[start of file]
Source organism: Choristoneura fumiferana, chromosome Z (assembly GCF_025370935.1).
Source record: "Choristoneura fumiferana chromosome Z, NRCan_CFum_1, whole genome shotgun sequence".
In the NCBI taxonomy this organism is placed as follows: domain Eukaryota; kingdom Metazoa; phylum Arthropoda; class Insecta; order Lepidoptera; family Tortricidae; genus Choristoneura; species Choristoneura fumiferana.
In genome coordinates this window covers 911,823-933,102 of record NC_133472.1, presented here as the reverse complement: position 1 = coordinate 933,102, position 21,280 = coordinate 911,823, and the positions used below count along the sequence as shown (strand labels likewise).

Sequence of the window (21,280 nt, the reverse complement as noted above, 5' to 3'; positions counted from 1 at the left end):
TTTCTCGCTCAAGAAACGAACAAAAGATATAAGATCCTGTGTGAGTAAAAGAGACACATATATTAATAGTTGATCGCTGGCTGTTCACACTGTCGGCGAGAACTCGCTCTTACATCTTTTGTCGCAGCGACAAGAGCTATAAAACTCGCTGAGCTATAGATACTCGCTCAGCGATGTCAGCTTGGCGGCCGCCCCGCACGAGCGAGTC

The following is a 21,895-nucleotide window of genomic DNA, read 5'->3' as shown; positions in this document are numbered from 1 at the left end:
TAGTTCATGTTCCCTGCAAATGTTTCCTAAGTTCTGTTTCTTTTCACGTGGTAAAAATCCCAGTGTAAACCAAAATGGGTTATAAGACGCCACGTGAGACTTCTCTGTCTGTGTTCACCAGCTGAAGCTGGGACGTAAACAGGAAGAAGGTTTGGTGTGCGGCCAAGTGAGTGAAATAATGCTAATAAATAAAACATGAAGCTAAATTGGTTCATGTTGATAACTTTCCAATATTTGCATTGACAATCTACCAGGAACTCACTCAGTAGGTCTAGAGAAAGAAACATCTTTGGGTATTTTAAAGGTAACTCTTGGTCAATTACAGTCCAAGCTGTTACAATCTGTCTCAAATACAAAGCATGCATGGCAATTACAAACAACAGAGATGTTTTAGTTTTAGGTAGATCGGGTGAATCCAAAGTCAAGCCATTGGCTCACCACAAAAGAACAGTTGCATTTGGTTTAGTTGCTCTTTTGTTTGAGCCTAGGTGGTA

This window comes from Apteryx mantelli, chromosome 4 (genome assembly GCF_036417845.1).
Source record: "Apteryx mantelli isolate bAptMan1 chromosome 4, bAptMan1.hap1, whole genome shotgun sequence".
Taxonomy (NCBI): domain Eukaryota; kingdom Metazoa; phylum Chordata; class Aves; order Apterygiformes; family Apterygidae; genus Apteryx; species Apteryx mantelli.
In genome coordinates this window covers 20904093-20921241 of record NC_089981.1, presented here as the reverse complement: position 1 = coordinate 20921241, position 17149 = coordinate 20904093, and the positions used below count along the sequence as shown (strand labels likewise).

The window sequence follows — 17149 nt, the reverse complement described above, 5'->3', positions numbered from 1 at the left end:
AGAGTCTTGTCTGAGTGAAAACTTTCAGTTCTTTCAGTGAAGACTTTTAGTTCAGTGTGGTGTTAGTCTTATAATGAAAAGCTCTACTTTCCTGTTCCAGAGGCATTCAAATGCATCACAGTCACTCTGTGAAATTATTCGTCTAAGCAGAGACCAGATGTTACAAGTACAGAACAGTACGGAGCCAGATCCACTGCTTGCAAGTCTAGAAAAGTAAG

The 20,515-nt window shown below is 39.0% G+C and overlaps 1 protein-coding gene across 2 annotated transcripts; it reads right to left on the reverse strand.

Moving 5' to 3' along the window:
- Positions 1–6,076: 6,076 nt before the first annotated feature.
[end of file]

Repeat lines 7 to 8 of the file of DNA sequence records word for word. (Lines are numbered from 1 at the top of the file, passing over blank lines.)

The following is a 21,895-nucleotide window of genomic DNA, read 5'->3' as shown; positions in this document are numbered from 1 at the left end:
TAGTTCATGTTCCCTGCAAATGTTTCCTAAGTTCTGTTTCTTTTCACGTGGTAAAAATCCCAGTGTAAACCAAAATGGGTTATAAGACGCCACGTGAGACTTCTCTGTCTGTGTTCACCAGCTGAAGCTGGGACGTAAACAGGAAGAAGGTTTGGTGTGCGGCCAAGTGAGTGAAATAATGCTAATAAATAAAACATGAAGCTAAATTGGTTCATGTTGATAACTTTCCAATATTTGCATTGACAATCTACCAGGAACTCACTCAGTAGGTCTAGAGAAAGAAACATCTTTGGGTATTTTAAAGGTAACTCTTGGTCAATTACAGTCCAAGCTGTTACAATCTGTCTCAAATACAAAGCATGCATGGCAATTACAAACAACAGAGATGTTTTAGTTTTAGGTAGATCGGGTGAATCCAAAGTCAAGCCATTGGCTCACCACAAAAGAACAGTTGCATTTGGTTTAGTTGCTCTTTTGTTTGAGCCTAGGTGGTA